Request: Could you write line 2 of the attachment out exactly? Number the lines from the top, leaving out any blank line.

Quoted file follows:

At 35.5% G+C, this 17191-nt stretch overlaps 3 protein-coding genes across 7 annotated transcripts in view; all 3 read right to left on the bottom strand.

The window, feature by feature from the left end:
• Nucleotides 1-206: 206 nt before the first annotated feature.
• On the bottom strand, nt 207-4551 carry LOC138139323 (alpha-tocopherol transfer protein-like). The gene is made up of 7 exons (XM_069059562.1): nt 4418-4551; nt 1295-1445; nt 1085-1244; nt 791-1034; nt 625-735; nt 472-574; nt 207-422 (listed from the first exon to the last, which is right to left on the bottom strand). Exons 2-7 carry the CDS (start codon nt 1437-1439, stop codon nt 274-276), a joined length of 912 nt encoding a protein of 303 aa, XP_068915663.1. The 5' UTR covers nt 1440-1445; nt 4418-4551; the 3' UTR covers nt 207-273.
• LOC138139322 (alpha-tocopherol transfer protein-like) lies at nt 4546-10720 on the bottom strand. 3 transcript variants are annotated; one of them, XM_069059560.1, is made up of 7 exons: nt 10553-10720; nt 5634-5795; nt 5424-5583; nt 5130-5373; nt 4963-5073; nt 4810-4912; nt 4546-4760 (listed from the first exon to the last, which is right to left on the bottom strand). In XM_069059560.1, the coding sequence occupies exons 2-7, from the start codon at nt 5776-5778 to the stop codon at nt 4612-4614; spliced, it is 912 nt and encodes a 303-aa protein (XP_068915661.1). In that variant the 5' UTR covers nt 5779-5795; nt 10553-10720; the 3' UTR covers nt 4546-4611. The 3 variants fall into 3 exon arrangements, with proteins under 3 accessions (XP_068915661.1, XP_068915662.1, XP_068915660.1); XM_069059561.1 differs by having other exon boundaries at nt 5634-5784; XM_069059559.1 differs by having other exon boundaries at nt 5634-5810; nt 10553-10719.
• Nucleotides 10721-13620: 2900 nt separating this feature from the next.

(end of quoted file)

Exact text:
The window, feature by feature from the left end: